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Duke of York

The title Duke of York is a title usually awarded to the second son of the British monarch, unless the title is already held by a male descendant of an earlier Duke of York.

The current Duke of York is HRH The Prince Andrew, second son of Queen Elizabeth II.

Other royal dukedoms generally awarded to male members of the Royal Family include:

Table of contents

Dukes of York

First creation (England) - 1384

  1. Edmund of Langley (1341-1402), the fourth surviving son of King Edward III. He is an important character in Shakespeare's Richard II. 1384-1402
  2. Edward, Duke of York (~1373-1415), son of Edmund of Langley -- he was the Duke of York who was killed at the Battle of Agincourt. As Duke of Aumerle, he is also a major character in Richard II. 1402-1415
  3. Richard, Duke of York (1411-1460), nephew of the 2nd Duke. He did not inherit the dukedom immediately, as his father, Richard, Earl of Cambridge, had been attainted as a traitor, but recovered it in 1425. He is a major character in Shakespeare's Henry VI, Parts Two[?] and Three[?], and one of the main protagonists in the Wars of the Roses. 1425-1460
  4. Edward (1442-1483), eldest son of the 3rd Duke, he became king shortly thereafter as Edward IV. 1460-1461

Second Creation (England) - 1474

Third Creation (England) - 1494

Fourth creation (England) - 1604

  • Charles Stuart (1600-1649), second son of King James I. When his older brother, Henry Frederick, Prince of Wales, died in 1612, Charles became heir, and, eventually King Charles I. 1604-1625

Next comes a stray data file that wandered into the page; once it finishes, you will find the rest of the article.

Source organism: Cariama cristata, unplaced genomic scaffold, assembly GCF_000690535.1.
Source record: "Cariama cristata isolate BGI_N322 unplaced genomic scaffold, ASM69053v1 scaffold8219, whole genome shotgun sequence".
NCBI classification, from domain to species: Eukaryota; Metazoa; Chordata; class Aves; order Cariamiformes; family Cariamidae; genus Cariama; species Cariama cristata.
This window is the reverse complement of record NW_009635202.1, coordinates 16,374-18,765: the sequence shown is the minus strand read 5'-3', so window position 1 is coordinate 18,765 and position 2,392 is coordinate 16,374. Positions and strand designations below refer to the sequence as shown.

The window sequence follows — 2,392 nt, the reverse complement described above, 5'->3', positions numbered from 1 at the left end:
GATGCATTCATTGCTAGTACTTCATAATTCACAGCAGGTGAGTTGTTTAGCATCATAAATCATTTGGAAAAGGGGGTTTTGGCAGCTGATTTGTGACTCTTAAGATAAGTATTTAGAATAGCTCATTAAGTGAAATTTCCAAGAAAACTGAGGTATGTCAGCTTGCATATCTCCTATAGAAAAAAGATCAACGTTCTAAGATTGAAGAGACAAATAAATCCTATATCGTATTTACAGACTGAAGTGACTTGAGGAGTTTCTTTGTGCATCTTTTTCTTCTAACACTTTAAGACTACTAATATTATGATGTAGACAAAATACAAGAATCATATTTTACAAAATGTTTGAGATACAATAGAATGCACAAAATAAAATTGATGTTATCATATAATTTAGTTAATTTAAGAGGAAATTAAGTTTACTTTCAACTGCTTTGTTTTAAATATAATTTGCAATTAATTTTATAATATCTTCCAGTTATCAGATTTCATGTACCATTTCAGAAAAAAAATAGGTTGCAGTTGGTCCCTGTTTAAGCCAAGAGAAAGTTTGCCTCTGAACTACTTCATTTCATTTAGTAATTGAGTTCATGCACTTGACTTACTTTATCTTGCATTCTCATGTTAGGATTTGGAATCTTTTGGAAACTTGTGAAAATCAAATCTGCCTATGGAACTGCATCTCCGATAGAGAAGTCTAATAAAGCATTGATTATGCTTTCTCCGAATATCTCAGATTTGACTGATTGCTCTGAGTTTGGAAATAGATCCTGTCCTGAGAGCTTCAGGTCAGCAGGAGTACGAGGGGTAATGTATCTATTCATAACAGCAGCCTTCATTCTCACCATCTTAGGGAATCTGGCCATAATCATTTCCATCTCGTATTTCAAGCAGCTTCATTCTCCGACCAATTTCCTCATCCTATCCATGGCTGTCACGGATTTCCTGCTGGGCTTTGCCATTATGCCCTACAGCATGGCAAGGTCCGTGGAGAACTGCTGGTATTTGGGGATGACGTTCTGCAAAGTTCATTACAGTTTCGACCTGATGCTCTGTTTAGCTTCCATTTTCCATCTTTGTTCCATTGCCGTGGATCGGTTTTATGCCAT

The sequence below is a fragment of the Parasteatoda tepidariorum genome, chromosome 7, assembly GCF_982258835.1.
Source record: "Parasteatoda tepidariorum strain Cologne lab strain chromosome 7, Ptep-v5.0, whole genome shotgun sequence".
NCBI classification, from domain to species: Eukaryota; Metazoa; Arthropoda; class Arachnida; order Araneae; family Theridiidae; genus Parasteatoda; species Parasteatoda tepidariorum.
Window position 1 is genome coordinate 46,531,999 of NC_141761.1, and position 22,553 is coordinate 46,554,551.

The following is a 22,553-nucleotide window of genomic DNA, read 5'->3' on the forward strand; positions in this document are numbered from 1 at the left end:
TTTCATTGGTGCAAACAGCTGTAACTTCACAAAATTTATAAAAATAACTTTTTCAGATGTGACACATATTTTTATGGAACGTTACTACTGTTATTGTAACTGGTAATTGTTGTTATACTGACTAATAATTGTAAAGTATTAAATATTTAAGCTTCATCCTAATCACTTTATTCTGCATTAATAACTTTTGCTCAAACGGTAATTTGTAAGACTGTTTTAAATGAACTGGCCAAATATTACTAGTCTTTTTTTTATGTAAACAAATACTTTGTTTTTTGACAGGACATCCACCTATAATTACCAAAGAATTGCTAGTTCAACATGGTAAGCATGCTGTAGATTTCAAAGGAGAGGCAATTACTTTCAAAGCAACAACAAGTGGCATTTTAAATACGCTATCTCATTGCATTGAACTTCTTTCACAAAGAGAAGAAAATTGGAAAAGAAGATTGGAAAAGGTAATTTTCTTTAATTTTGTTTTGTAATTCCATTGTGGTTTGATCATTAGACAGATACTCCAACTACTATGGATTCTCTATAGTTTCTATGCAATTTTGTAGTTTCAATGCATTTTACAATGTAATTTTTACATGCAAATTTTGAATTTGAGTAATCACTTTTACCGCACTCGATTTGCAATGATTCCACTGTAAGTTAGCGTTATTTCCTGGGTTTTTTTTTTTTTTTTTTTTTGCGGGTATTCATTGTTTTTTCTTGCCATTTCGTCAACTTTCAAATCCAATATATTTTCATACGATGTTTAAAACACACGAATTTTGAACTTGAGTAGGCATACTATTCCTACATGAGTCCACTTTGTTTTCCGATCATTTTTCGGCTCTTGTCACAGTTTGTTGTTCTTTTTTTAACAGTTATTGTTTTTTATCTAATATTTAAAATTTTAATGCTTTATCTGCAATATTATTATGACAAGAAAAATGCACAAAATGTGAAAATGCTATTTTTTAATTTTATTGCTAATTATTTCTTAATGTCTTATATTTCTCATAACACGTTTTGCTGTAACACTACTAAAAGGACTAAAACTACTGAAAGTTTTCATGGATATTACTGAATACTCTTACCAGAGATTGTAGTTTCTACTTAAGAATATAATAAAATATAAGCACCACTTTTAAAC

Fifth Creation (England) - 1644

  • James Stuart (1633-1701), second son of King Charles I. When his older brother, Charles II, died without heirs, James succeeded to the throne as King James II. 1644-1685

Sixth Creation (Great Britain, Dukedom of York and Albany) - 1716

  • Duke Ernest Augustus of Brunswick-Lüneburg, Bishop of Osnabrück (1674-1728), the Youngest brother of King George I. He died without heirs. 1716-1728

Seventh Creation (Great Britain, Dukedom of York and Albany) - 1760

Eighth Creation (Great Britain, Dukedom of York and Albany) - 1784

  • Prince Frederick Augustus (1763-1827) -- second son of King George III. He served as Commander-in-Chief of the British Army for many years, and was the original "grand old Duke of York" in the popular rhyme. He died without heirs. 1784-1827

Ninth Creation (United Kingdom) - 1892

Tenth Creation (United Kingdom) - 1920

  • Prince Albert, second son of King George V, and younger brother of King Edward VIII. Albert came unexpectedly to the throne when his brother was forced to abdicate, and took the name George VI. 1920-1936

Eleventh Creation (United Kingdom) - 1986

  • Prince Andrew, second son of Queen Elizabeth II. As of the present day, he has only 2 daughters. 1986-Present.

As one may have noticed, aside from the first creation, every time the Dukedom of York has been created it has had only one occupant, that person either inheriting the throne or dying without male heirs. This gives rise to the idea that there is a curse of some sort on the title.

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